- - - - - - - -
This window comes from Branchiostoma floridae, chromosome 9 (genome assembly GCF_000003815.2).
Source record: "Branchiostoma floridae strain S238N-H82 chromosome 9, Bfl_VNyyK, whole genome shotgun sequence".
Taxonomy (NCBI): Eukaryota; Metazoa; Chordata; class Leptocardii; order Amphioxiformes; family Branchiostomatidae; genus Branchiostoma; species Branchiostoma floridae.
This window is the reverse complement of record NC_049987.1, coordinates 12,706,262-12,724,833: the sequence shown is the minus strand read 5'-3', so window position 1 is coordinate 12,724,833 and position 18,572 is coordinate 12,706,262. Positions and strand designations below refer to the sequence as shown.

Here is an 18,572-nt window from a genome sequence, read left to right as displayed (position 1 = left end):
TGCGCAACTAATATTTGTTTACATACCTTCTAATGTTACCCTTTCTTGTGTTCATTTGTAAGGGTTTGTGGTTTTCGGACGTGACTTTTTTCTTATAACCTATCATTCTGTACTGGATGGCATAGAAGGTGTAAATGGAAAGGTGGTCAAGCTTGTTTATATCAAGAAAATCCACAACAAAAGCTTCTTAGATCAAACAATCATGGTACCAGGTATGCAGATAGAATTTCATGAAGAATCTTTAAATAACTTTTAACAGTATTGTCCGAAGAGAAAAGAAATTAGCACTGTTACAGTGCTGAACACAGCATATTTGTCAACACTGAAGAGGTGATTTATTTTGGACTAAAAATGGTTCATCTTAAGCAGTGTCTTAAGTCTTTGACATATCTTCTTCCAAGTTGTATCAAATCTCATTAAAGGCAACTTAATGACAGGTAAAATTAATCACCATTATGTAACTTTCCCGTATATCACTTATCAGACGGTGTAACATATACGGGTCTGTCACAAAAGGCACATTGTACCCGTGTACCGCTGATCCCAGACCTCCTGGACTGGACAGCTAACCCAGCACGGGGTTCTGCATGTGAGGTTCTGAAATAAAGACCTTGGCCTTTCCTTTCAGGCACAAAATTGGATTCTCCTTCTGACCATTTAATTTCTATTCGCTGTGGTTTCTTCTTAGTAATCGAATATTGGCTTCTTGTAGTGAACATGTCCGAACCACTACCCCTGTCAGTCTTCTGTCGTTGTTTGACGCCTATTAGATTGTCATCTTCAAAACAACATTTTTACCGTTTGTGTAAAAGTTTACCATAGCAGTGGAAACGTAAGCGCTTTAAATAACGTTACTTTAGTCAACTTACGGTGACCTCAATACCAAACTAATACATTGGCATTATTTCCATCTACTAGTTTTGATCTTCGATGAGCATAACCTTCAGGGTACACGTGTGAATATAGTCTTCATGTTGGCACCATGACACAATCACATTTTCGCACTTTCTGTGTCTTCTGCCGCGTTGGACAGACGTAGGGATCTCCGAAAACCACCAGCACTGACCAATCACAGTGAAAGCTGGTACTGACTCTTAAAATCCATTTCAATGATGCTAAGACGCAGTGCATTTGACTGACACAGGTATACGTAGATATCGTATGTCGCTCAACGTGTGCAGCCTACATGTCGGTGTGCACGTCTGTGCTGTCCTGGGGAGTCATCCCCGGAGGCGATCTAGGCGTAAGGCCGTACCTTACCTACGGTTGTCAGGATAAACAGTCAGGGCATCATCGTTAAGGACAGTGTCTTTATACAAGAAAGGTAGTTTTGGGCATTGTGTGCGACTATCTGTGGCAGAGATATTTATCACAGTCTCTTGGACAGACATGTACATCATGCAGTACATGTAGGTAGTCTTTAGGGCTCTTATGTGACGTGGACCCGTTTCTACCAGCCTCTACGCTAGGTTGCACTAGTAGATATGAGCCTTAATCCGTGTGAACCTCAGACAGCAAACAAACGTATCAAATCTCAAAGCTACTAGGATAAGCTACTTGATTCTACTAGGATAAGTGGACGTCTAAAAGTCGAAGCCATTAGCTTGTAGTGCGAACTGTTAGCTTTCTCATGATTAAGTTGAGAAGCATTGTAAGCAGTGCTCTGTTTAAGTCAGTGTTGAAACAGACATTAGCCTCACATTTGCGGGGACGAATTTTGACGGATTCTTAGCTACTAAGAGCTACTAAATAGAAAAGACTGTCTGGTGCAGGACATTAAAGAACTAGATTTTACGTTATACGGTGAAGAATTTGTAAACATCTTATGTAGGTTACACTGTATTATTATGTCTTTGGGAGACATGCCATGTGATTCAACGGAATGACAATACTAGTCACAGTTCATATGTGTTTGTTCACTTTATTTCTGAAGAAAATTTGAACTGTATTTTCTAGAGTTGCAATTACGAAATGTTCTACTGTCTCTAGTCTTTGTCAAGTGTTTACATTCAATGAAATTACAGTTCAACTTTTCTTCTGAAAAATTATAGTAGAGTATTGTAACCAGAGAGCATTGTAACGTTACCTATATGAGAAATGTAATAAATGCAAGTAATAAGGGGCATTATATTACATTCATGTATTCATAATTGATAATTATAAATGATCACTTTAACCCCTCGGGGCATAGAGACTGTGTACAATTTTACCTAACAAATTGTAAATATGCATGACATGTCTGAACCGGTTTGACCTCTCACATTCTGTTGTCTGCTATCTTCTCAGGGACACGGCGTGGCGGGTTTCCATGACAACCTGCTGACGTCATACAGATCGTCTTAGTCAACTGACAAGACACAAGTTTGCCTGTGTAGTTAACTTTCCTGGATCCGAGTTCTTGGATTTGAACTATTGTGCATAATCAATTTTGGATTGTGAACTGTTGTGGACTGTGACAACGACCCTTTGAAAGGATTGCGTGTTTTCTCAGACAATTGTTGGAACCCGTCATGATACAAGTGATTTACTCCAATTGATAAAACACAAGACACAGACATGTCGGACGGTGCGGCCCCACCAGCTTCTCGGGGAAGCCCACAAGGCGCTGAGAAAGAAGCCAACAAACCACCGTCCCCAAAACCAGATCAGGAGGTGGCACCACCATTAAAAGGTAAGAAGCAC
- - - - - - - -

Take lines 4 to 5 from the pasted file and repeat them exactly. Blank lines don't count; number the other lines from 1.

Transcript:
This window is the reverse complement of record NC_049987.1, coordinates 12,706,262-12,724,833: the sequence shown is the minus strand read 5'-3', so window position 1 is coordinate 12,724,833 and position 18,572 is coordinate 12,706,262. Positions and strand designations below refer to the sequence as shown.

Here is an 18,572-nt window from a genome sequence, read left to right as displayed (position 1 = left end):